The foreign exchange reserves held by the central bank surged 18pc on a weekly basis, according to data released by the State Bank of Pakistan (SBP) on Thursday.
On December 13, the foreign currency reserves held by the SBP were recorded at $10,892.9 million, up $1,659.3 million compared with $9,233.6 million in the previous week. Such levels were last seen in May 2018.
The overall liquid foreign currency reserves held by the country, including net reserves held by banks other than the SBP, stood at $17,655.5 million. Net reserves held by banks amounted to $6,762.6 million.
“This increase is attributed to multilateral and other official inflows including the $1.3 billion received from the Asian Development Bank (ADB),” said the SBP in a statement.
“A major improvement in the foreign exchange reserves came from a significant contraction in the current account deficit,” Taurus Securities’ Deputy Head of Research Mustafa Mustansir said, citing a statement issued by the SBP a couple of days ago.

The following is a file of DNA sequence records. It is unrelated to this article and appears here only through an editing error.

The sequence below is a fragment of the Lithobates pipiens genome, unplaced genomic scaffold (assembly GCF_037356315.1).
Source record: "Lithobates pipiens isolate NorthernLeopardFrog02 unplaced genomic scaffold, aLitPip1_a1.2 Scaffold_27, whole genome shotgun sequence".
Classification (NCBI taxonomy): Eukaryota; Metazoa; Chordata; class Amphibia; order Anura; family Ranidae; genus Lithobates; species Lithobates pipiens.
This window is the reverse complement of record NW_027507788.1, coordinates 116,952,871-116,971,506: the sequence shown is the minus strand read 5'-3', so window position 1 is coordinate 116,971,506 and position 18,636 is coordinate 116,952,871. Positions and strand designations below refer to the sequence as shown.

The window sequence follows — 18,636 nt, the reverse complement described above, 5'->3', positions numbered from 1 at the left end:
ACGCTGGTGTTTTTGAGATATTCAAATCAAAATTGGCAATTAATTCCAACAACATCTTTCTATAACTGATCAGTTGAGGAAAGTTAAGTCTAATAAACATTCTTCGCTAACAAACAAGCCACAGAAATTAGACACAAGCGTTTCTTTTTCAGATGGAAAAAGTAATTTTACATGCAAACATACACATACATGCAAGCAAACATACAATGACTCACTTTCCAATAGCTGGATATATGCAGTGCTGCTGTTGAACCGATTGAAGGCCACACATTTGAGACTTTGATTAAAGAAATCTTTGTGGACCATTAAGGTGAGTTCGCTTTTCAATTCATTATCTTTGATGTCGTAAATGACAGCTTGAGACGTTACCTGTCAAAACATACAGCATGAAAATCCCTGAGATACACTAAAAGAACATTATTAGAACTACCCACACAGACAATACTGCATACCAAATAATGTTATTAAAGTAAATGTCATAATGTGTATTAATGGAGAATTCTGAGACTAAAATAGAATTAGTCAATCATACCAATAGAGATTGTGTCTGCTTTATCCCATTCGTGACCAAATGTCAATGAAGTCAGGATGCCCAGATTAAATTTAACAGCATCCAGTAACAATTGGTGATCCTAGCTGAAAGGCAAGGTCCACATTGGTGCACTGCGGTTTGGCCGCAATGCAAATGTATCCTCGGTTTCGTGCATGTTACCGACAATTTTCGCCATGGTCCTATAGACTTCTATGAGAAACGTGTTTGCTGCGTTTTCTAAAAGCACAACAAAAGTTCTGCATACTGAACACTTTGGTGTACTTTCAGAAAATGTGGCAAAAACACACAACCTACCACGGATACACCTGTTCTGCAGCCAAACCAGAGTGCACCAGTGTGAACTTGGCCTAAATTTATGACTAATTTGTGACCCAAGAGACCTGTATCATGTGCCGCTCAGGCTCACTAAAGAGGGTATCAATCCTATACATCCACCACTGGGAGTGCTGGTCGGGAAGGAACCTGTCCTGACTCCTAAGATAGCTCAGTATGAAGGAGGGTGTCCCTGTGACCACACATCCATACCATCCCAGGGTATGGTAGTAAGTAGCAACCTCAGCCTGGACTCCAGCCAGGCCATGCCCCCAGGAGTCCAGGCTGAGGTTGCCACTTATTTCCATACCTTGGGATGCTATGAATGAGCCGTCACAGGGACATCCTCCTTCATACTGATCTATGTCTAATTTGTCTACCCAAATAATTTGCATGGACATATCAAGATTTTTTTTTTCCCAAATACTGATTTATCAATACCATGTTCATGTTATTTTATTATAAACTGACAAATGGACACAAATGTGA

“The bulk of the increase in the net reserve buffers is accounted for by the continued current account improvement,” the SBP reported on Monday.
The current account deficit dropped 73pc to $1.82 billion in first five months (Jul-Nov) of the current fiscal year compared to $6.73 billion in the same period of previous year, according to the central bank.
Foreign investment in sovereign debt instruments like treasury bills and Pakistan Investment Bonds (PIBs) “accounts for less than one-fifth of the increase in SBP’s net reserve buffers at current levels”, the central bank said.
Mustansir added that foreign investment in the debt market and loans received from the International Monetary Fund (IMF) and ADB also played an important role in building up the reserves.
Last week, the SBP also made a massive repayment of $1 billion for the maturing international Sukuk of Pakistan.